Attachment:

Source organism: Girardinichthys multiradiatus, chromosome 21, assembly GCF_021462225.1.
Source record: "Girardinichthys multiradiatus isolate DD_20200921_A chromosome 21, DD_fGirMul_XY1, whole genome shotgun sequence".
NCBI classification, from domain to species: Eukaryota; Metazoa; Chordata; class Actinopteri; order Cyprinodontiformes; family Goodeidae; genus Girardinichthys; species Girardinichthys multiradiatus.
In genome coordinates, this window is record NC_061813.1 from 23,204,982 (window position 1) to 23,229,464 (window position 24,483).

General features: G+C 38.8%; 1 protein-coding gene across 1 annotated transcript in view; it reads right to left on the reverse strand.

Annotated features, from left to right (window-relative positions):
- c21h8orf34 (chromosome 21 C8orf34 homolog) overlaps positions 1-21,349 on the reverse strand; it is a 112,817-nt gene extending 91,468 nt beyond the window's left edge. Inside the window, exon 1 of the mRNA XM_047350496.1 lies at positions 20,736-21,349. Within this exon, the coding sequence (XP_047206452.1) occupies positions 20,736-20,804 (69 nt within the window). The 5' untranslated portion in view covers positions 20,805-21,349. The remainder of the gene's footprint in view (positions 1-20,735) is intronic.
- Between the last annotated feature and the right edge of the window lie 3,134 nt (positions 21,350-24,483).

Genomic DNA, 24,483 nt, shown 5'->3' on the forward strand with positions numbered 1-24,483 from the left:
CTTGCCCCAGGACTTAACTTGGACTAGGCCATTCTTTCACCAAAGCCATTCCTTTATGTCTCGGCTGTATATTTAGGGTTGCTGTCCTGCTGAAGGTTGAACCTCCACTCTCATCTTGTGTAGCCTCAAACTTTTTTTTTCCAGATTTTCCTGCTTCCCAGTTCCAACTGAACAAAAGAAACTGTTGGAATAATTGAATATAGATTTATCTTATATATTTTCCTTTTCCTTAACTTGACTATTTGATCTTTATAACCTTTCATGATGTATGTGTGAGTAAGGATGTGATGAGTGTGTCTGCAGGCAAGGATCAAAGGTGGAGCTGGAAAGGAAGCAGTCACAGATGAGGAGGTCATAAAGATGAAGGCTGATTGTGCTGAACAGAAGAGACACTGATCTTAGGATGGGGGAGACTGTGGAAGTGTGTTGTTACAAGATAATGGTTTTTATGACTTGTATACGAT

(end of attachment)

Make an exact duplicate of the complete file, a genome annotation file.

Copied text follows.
Source organism: Girardinichthys multiradiatus, chromosome 21, assembly GCF_021462225.1.
Source record: "Girardinichthys multiradiatus isolate DD_20200921_A chromosome 21, DD_fGirMul_XY1, whole genome shotgun sequence".
NCBI classification, from domain to species: Eukaryota; Metazoa; Chordata; class Actinopteri; order Cyprinodontiformes; family Goodeidae; genus Girardinichthys; species Girardinichthys multiradiatus.
In genome coordinates, this window is record NC_061813.1 from 23,204,982 (window position 1) to 23,229,464 (window position 24,483).

General features: G+C 38.8%; 1 protein-coding gene across 1 annotated transcript in view; it reads right to left on the reverse strand.

Annotated features, from left to right (window-relative positions):
- c21h8orf34 (chromosome 21 C8orf34 homolog) overlaps positions 1-21,349 on the reverse strand; it is a 112,817-nt gene extending 91,468 nt beyond the window's left edge. Inside the window, exon 1 of the mRNA XM_047350496.1 lies at positions 20,736-21,349. Within this exon, the coding sequence (XP_047206452.1) occupies positions 20,736-20,804 (69 nt within the window). The 5' untranslated portion in view covers positions 20,805-21,349. The remainder of the gene's footprint in view (positions 1-20,735) is intronic.
- Between the last annotated feature and the right edge of the window lie 3,134 nt (positions 21,350-24,483).

Genomic DNA, 24,483 nt, shown 5'->3' on the forward strand with positions numbered 1-24,483 from the left:
CTTGCCCCAGGACTTAACTTGGACTAGGCCATTCTTTCACCAAAGCCATTCCTTTATGTCTCGGCTGTATATTTAGGGTTGCTGTCCTGCTGAAGGTTGAACCTCCACTCTCATCTTGTGTAGCCTCAAACTTTTTTTTTCCAGATTTTCCTGCTTCCCAGTTCCAACTGAACAAAAGAAACTGTTGGAATAATTGAATATAGATTTATCTTATATATTTTCCTTTTCCTTAACTTGACTATTTGATCTTTATAACCTTTCATGATGTATGTGTGAGTAAGGATGTGATGAGTGTGTCTGCAGGCAAGGATCAAAGGTGGAGCTGGAAAGGAAGCAGTCACAGATGAGGAGGTCATAAAGATGAAGGCTGATTGTGCTGAACAGAAGAGACACTGATCTTAGGATGGGGGAGACTGTGGAAGTGTGTTGTTACAAGATAATGGTTTTTATGACTTGTATACGAT